Experienced gun Gerasimenko VAG-73 (USSR)

Experienced gun Gerasimenko VAG-73 (USSR)What do we remember when it comes to bezgolzovom weapons? The interested person will immediately tell about the German G11 submachine gun, maybe they will also recall that under the same cartridge the Germans developed a PDW submachine gun and a light machine gun with a magazine for 300 cartridges. A very vigorous (like your humble servant) comrade will still lead a competitor of this system - the Mauser machine gun and recall that Diehl also participated in the same competition. This is one scheme where the ammunition is a bullet pressed into a parallelepiped of explosive. The second option is the so-called jet bullets in systems like the American MBA Gyrojet pistol.

But there is another option - this is when the bullet consists of a metal head and a hollow thin-walled rear, which has the shape of a cylinder (cup). The back of the cartridge serves as a liner, inside which is located a propellant powder charge and a charge of a flammable substance (a burning capsule). Cartridges of this type are used, for example, in the Benelli CB-M2 Italian submachine gun and in the experimental Kazakhstan submachine submachine gun of the Zhetyosov PPJ-005 design, about which I am going to make material later.


To summarize: when it comes to bezgolzovom weapons, remember many countries except the USSR. But this is unfair - and similar systems were developed in the USSR. And it is about one of them - the VAG-72 (73) pistol (chambered for the third, I of the above type) Kiev designer, engineer of the aircraft plant, Vladimir Alekseevich Gerasimenko (1910-1987), I want to tell a little.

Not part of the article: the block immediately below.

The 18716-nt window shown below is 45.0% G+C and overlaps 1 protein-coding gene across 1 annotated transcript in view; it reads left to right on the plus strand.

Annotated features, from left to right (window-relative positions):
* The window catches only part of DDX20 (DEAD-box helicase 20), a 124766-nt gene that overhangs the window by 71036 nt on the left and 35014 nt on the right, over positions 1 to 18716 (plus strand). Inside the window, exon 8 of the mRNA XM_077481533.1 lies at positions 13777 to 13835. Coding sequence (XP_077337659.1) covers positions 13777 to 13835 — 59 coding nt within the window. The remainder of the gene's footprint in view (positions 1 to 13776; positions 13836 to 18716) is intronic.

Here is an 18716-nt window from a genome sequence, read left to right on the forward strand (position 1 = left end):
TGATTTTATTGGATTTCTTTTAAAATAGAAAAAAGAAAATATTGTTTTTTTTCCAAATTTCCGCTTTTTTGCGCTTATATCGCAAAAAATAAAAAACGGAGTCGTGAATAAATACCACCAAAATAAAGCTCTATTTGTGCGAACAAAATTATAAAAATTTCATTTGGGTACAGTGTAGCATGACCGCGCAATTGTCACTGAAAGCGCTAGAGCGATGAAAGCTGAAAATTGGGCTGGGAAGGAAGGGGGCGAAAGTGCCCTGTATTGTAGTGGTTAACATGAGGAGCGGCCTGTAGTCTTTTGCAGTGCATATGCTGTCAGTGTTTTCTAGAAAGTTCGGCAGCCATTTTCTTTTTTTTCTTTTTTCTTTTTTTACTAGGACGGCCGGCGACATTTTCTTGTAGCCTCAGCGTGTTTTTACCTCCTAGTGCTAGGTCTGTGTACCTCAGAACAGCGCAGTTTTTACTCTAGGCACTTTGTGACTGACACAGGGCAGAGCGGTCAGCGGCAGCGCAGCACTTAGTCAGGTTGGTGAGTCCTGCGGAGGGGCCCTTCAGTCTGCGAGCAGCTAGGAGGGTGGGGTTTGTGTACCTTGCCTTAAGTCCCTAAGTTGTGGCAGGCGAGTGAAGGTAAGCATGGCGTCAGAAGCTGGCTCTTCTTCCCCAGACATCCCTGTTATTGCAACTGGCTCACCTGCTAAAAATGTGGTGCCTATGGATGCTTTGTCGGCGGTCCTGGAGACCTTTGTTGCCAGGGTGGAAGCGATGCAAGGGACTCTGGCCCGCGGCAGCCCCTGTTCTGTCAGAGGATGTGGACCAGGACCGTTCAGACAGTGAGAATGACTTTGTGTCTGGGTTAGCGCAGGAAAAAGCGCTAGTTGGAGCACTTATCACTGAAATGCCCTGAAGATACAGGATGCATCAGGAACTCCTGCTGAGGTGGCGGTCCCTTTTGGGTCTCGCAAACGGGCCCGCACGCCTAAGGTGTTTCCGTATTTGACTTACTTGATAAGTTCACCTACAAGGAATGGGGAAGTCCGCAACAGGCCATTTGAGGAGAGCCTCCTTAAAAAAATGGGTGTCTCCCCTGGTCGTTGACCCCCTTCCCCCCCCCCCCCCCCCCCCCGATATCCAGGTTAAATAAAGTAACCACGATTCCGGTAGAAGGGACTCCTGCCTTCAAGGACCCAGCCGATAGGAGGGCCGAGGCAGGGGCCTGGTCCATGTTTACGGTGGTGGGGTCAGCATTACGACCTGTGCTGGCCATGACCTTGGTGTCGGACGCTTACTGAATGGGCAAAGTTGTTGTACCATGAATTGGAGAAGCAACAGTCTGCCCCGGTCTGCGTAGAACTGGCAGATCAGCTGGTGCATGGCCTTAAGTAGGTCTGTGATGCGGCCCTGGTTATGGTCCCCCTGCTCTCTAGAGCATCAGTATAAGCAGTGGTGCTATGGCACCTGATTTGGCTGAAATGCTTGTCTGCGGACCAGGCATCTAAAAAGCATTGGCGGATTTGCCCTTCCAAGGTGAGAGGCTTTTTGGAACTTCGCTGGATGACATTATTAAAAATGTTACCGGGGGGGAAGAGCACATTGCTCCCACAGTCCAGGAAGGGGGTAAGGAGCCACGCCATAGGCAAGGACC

Gerasimenko from 1942, engaged in the design of sports and combat pistols. At the beginning of the last century 70-s, he developed and manufactured 7,62-mm sleeveless pistol cartridges and two versions of automatic pistols for them: WAG-72 and WAG-73. The pistols differed in the capacity of the stores: on the VAG-72 there was a 24's charging, and on the VAG-73 48 there was a charging shop.

Gerasimenko's cartridge is a relatively thin-walled bullet made of steel with a rounded head and a hollow back (for gunpowder) and a thread for screwing the capsule. The gun has a rather impressive weight - 1,2kg and dimensions (235x135x28). USM allows firing as a self-cocked and pre-cocked. The gun does not have an external fuse, but is equipped with a two-way translator of fire modes, as it can fire not only with single shots, but also with bursts.

To ensure accuracy in automatic firing, the gun is equipped with a pneumatic retarder, braking the bolt as it moves to the rearmost position. Interesting and shop for VAG-73. It really accommodates 48 cartridges and is essentially two stores with separate feed springs placed in one housing one after another. At first, the cartridges from the back shop are spent, and then the feeder of the larva, without meeting the cartridge in its way, runs idle, and the front part of the larva feeds the cartridge from the front shop at each cycle. Shops of this type are used, for example, in the modern Russian submachine gun OZ-53 and they have a great future.

Some put forward the opinion that, they say, this is an unviable construction, since steel bullets would very quickly have “eaten” the barrel. I can argue that these were prototypes intended for reconciliation of the trigger and serial models (if they were) would have received quite normal bullets. By her own история it weapons is indicative of the fact that in Soviet times, quite publicly developed weapons in an initiative order. a man without weapons education.
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